Rumbling, pouring, cascading streams of time,
Roaring, rushing, unseen by eyes of mine,
So do all these crashing dreams align,
With stars and streams and foamy brine,
That roar and crash like waves, unseen,
On beaches distant and serene,
Across the gulf of starry night,
Those streams that roar, cascade, alight.
Scott runs like he did when he was young.
He springs, he bounds over a rustling green sea. Wildflowers cluster amongst the foliage; the pollen tickles his nose. Ahead: a ringlet of dark brown hair drifts through the forest like smoke—a trail for him to follow.
He calls out, but he doesn’t know her name.
Now: he can see her.
She’s climbing over a boulder and pushing through a dense wall of vines. She does not look back, but he can tell she knows he is there.
Sunlight diffuses the forest; glittering motes dance in the air. But as Scott draws closer to her, each one is snuffed out. With every step the forest grows darker.
The darkness closes in around the edges of Scott’s vision. At first he does not pay attention. His focus narrows: he studies the girl and the dancing undulations of her hair. He watches her trip on a twisted tree root and go sprawling, face-first into the dirt.
Around them: the forest has descended into full darkness. A delicate glowing ember drifts past, caught in a breeze that carries the hint of distant fire.
Scott pounces. He grabs the girl by the shoulders and turns her over. And then, as he finally looks upon her face: he starts to scream.
The girl is pale as death. Her features are contorted into disturbing, inhuman proportions. She stares up at him, dark red lips peeling back to reveal a pair of fangs.
The sky thunders.
You inherit something. Something mundane–let’s make it a serving plate with bevelled edges or something–that you keep because you remember from your childhood. For a while it sits in the cupboard: untouched, revered.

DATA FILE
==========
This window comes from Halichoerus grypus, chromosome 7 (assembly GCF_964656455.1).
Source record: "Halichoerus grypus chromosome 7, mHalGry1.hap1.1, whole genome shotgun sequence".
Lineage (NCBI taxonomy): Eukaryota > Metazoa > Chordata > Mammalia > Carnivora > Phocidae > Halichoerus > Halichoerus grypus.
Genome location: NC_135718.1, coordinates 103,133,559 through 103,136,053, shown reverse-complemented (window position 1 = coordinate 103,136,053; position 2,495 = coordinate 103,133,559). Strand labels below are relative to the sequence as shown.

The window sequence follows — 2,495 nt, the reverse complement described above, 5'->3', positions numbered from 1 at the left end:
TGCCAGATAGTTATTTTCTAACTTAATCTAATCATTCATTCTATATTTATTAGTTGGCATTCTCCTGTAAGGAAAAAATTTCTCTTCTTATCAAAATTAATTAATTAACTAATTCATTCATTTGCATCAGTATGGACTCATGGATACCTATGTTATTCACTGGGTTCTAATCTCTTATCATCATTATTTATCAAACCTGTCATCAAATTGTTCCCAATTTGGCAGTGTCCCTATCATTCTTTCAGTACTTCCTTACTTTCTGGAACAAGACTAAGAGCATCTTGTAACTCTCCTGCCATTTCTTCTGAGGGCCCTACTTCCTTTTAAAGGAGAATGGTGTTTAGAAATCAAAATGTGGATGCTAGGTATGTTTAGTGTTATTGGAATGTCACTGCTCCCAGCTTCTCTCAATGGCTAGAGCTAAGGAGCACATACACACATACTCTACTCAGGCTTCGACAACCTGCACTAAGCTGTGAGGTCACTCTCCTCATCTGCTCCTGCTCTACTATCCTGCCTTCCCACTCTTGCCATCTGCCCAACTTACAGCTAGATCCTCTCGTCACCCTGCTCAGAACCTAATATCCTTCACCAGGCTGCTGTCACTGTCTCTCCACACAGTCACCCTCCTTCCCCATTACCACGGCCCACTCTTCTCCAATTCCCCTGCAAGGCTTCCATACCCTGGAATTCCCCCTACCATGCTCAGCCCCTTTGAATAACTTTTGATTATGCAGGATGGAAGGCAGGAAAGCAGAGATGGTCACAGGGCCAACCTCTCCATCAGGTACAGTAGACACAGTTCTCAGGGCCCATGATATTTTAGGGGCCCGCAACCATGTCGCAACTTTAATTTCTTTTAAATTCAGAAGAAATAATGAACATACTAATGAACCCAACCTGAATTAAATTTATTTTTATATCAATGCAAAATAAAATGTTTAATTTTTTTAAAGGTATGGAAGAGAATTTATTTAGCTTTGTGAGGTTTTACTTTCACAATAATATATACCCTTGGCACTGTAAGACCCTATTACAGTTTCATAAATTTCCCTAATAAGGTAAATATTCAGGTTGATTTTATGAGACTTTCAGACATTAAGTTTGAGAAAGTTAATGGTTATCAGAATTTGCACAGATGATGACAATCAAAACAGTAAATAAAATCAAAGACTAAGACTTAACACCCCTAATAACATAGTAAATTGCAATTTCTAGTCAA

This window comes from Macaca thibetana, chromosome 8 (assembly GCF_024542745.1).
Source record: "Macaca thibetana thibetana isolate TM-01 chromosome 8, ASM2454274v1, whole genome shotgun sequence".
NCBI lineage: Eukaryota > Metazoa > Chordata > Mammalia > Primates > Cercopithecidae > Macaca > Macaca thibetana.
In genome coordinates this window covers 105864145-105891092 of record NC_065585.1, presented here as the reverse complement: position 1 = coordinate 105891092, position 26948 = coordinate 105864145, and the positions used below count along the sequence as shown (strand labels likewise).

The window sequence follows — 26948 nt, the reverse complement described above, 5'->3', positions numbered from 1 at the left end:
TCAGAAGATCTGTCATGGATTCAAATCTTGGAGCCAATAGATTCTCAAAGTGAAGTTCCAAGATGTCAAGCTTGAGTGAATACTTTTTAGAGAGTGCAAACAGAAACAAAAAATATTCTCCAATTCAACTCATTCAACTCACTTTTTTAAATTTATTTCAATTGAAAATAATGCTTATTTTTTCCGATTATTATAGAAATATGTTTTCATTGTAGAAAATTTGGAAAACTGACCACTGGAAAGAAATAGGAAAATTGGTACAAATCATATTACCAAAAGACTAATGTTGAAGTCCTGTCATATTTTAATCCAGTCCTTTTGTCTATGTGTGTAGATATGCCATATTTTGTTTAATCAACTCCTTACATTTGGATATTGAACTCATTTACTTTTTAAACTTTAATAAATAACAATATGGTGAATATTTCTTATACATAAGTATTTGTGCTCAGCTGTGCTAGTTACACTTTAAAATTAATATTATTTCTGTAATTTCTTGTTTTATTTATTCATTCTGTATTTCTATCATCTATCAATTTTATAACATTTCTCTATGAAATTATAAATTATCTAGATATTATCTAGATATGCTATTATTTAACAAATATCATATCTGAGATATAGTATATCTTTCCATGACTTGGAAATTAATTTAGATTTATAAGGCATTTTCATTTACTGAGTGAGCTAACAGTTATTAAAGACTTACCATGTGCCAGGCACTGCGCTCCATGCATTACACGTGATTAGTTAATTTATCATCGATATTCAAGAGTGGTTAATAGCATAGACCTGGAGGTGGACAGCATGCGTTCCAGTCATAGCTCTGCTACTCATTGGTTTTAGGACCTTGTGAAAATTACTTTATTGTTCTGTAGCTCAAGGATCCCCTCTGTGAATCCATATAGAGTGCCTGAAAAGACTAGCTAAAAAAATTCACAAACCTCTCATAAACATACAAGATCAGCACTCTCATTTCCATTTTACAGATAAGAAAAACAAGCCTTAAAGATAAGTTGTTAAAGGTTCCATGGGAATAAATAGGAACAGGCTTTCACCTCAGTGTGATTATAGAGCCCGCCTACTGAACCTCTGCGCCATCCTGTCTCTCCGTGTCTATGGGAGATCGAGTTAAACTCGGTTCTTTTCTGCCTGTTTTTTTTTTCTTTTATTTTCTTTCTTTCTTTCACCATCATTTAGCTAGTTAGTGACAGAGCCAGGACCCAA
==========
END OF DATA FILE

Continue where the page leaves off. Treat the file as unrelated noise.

But there will come a time when you will look down at your hands, stained red with the blood of the human heart you are preparing for use in a dark ritual (or from slicing a tomato) and you’ll realise you’re using THAT plate.
You will find yourself frozen for a moment in your blasphemy. Red drips from your hands.
But it’s okay: because a plate was meant to be a plate. And even if you stain it, or it falls from the bench and shatters, the world will move on, you will move on and that plate you kept for some reason is still just a plate, whether or not it’s in pieces on the floor or in your cupboard.
In the end, only memories that are real. And in the ending after that, even your memories will fade away.
Cliffs and rocks and grey dirt and dark green plants that burst out from between the rocks and cling there. The roar, the drone of the engine of the bus as it rattles, rattles, barely holding together, or–perhaps–held together by our faith.
Believe. Believe. BELIEVE.
I think I can. I think I can. The bus rounds a bend and for a single dizzying second there is nothing between me and the plunging ravine except a pane of dirty, cracked glass and the reflection of the pilgrims’ faces looking through me like ghosts.
Their faces are also my face, impassive as the mountains and the jungle trees and the rocks and the sand on the tracks that wind back and forth as the path snakes higher–wraps tighter–like Vasuki around Shiva’s neck.
And I am certain now that faith alone is what is holding this bus together. It sounds crazy, I know, to whoever is reading this: sitting wherever you are on some lazy, comfortable day, in some stolen, fleeting moment, eyes glancing across these words.
But here, on this bus, joints straining and rattling as it sways and bounces above great gulf of plunging, deadly rocks; here amongst the overwhelming smell of bodies and dirt and petrol, I can believe it.
I have to believe it.
writer sets pace
line starts again
beyond meandering wastes
writer sets frenzied pace
scratching words fountain pen
each line ends starts again
beyond the meandering wastes
writer sets a frenzied pace
scratching words fountain pen
each line ends it starts again